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HISTORY   AND   HUMAN   RELATIONS

IV

Working upon a given historical event, then, the
historian knits around it a web of historical explanation,
If the event happens to be one so anomalous that it has
no meaning for us, or so alien to our experience that it
leaves us cold, the explanation—which in reality is its
reintegration in its context—will establish, so to speak,
a means of communication with it. The follies, the
crimes and the wilfulnesses that were unspeakable will
not be turned into virtues but will at least become
humanly understandable. When we think of the men
who believed that the sun went round the earth and that
Intelligencies moved the planets, we shall no longer
brush these fools aside as though they had nothing to do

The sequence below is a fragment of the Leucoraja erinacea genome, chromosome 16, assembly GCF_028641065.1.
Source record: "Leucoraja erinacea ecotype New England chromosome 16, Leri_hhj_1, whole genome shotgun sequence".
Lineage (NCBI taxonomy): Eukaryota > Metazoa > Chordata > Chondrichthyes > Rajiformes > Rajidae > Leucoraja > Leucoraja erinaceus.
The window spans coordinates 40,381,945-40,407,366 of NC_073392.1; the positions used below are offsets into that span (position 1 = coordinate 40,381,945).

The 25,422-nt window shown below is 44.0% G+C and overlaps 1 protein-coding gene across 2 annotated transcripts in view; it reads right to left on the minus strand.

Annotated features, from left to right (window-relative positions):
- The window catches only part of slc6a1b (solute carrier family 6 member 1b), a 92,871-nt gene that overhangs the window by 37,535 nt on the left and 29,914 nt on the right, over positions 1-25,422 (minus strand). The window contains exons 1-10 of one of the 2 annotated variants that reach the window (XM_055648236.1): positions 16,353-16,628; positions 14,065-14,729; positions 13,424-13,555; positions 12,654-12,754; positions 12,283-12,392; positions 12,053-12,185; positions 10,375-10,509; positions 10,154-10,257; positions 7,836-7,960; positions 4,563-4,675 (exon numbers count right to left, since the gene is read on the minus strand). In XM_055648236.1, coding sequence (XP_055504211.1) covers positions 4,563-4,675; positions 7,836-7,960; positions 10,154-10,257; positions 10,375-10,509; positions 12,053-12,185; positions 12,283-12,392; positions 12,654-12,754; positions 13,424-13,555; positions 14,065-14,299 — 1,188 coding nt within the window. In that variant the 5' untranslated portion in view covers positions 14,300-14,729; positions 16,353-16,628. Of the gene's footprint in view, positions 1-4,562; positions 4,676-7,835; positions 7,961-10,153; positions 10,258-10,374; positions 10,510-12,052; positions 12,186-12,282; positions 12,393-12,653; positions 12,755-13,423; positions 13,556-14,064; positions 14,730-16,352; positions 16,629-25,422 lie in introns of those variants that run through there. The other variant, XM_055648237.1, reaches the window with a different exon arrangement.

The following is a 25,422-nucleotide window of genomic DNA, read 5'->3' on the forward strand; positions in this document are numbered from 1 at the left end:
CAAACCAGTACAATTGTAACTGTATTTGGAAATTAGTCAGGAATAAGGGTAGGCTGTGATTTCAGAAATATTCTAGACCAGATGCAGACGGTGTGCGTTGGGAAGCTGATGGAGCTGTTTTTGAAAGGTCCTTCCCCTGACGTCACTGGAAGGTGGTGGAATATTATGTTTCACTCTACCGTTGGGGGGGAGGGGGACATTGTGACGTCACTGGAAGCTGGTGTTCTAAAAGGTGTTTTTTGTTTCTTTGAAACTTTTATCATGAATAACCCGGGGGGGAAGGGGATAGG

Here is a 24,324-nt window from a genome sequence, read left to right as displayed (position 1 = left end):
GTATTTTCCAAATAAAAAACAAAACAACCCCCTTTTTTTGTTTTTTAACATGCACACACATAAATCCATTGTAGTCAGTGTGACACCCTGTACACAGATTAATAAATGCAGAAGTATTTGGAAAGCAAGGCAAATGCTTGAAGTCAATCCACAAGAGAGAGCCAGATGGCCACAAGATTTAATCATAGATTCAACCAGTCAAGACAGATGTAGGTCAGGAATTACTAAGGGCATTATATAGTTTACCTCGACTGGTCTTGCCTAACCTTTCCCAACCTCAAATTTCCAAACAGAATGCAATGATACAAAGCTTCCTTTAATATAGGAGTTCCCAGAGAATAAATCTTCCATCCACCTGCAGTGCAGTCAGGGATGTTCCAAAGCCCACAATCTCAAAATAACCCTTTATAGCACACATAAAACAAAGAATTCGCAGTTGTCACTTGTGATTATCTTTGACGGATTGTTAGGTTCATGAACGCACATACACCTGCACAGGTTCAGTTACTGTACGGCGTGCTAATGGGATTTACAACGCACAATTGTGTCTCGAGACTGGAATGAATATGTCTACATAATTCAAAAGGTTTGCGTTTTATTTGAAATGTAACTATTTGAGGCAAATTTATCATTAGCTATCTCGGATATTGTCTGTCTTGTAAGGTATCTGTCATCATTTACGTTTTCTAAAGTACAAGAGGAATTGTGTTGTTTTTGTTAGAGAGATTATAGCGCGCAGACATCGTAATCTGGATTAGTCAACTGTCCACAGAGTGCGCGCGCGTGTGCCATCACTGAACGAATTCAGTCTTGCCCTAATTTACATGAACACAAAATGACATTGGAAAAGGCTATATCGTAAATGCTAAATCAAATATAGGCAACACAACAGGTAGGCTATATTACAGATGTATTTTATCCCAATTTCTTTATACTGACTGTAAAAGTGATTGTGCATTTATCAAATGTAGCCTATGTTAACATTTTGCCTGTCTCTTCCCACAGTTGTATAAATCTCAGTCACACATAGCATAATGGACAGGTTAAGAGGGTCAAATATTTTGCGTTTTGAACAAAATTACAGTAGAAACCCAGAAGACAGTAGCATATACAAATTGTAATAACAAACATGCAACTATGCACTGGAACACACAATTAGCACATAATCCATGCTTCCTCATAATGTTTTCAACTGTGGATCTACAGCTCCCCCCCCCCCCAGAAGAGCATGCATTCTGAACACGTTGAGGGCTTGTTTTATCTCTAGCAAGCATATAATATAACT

with us. When we hear of pious men who persecuted
their neighbours in the sixteenth century, we shall cease
to turn our backs on them and bluntly dismiss the
affair as a case of ordinary crime. The total result of
such habits and procedures is to lessen the inclination
to declare in an impetuous way that this man is a fool,
that man a criminal, that other one a representative of a
vested interest. The effect, therefore, should be from
one point of view a greater urbanity; and from another
point of view a recognition of wider fields for the
exercise of charity. What is essential to the whole task
is the realisation that a special effort is needed to compre-
hend the men who are not like-minded with oneself.
There are those who think that there can be too much

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